All in all, USS is a good destination for those who aren’t particularly high-thrill seekers and for those with kids. Basically, every ride I haven’t mentioned is tame and suitable for kids. The only really high-thrill ride is Cylon, and potentially the Rapids. I can’t judge the effects very well, but unless you have a very good eye for them (maybe you study such stuff), you’ll enjoy them. The best stuff any high-thrill seeking teenager MUST go for: Cylon, Transformers and Light! Camera! Action!
The Hunger Games Trilogy
“You like sci-fi? Read the Hunger Games.”
That’s the typical response I get when making small talk involving reading preferences. I must have heard what the trilogy was about at some point in time, because I had somehow come to associate it with darkness and planned to never pick it up.
But eventually (recently), pick it up I did, for one of the strangest reasons: my younger brother got caught in the Hunger craze and my mum wanted me to check what he was reading. Now, I have a few points to make about the trilogy.
1. It’s not really sci-fi.
I don’t know exactly how science fiction is defined, but I tend to only count something as sci-fi if it has a really strong scientific element. Sure, the Hunger Games trilogy has hints of sci-fi, but the book focuses on a dystopian society more than the development of mutts and other torture instruments. Of course, this is the girl who read (and loved) Issac Asimov’s highly theoretical novels without ever understanding the physics behind hyperspace speaking.
2. Action-packed? What about characterization?
I’m not a fan of action genre books, so I can’t really make any comments on the praise the trilogy has received for its action. Nor on its un-put-downable-ness, since I’m an addictive sort of reader and any book I can put down is either linguistically challenging or terribly dry.
What I really like about the books are their development of the characters and character relationships. Katniss, of course, being the narrator, grows most obviously. The books are not just about the oppression of the districts and violence of human nature as shown by the Capitol’s love for the Games. They are about the exploration of self: Who is Katniss? What does she believe in? What does she treasure? She changes in the course of the trilogy, corrupted and traumatized by her experiences in the arena. In the first book, she would never have consented to a final, vengeful Hunger Game. But by the third book, broken by the loss of her sister, for whom she gave everything, she votes, “Yes… for Primrose.”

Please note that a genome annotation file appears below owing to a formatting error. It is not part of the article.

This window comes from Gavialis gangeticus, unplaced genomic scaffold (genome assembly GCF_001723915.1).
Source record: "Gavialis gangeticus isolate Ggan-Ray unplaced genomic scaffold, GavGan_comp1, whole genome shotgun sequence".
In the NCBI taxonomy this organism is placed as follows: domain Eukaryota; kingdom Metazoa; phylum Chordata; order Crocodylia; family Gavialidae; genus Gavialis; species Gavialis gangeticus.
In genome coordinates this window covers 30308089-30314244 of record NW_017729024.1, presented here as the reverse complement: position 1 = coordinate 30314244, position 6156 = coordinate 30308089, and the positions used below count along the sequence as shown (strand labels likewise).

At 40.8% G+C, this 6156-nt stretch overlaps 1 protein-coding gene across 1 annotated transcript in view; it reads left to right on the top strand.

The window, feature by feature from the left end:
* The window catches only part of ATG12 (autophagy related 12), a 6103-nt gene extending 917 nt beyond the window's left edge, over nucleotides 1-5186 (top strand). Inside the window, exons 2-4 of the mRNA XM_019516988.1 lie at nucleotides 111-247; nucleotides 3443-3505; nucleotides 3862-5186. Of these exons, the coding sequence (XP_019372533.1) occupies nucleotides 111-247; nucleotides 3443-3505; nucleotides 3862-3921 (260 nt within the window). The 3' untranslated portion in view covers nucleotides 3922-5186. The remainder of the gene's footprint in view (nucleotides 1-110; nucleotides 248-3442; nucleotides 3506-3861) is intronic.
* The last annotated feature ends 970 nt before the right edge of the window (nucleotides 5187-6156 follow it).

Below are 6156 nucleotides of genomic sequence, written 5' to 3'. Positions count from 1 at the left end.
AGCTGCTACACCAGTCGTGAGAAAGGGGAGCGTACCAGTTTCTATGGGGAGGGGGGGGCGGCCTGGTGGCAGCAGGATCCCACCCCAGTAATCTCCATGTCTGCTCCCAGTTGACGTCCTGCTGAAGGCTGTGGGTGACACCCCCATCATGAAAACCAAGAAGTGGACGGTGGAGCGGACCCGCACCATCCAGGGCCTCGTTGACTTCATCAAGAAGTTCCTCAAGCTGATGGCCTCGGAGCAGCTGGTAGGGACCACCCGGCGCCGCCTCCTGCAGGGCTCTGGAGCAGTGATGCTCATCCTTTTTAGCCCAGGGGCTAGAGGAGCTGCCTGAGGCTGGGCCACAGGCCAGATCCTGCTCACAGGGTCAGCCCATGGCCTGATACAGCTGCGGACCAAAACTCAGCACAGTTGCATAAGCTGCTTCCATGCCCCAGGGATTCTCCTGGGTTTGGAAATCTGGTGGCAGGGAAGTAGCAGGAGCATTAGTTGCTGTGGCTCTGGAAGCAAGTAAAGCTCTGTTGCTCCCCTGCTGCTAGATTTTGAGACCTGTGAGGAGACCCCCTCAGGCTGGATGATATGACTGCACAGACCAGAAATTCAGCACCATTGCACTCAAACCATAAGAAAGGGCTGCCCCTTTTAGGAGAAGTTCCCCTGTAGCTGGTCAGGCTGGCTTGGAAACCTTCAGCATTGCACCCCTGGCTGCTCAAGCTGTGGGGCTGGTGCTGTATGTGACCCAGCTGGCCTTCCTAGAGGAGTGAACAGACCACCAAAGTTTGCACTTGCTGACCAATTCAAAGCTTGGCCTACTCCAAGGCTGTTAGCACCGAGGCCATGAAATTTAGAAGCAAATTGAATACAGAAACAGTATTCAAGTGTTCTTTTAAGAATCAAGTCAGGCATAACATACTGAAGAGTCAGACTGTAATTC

3. The books have not reached their full potential.
The themes in the trilogy are excellent. They are timeless. I was quite horrified by the ongoings of Mockingjay because I’m a fairly sheltered teen, but when I reflected on the book, I realized that… similar violence IS going on in war-stricken countries. People may not be mauled by muttations or have their flesh melted off by golden light, but we can be assured such weapons would be used in war if they existed. Biological warfare. Psychological warfare. These things are real, even if their forms in the trilogy are fictional.
However, while the books have their excellent points and I think Suzanne Collins has struck gold, the gold is not yet gleaming, not perfect for sale. Many plot points hang loose, incomplete, undeveloped. The authoress thanks her husband for posing questions she never asked herself, and therein lies the problem. There are still questions she has not answered.
Her convoluted writing in Mockingjay reflects Katniss’ state of mind, broken by the Games, but a better writer would have been able to drop in more hints for readers to piece together what happens in the book. After all, it is targeted at youths, many of whom would be confused by what’s “real or not real” and who exactly Katniss has become by book three.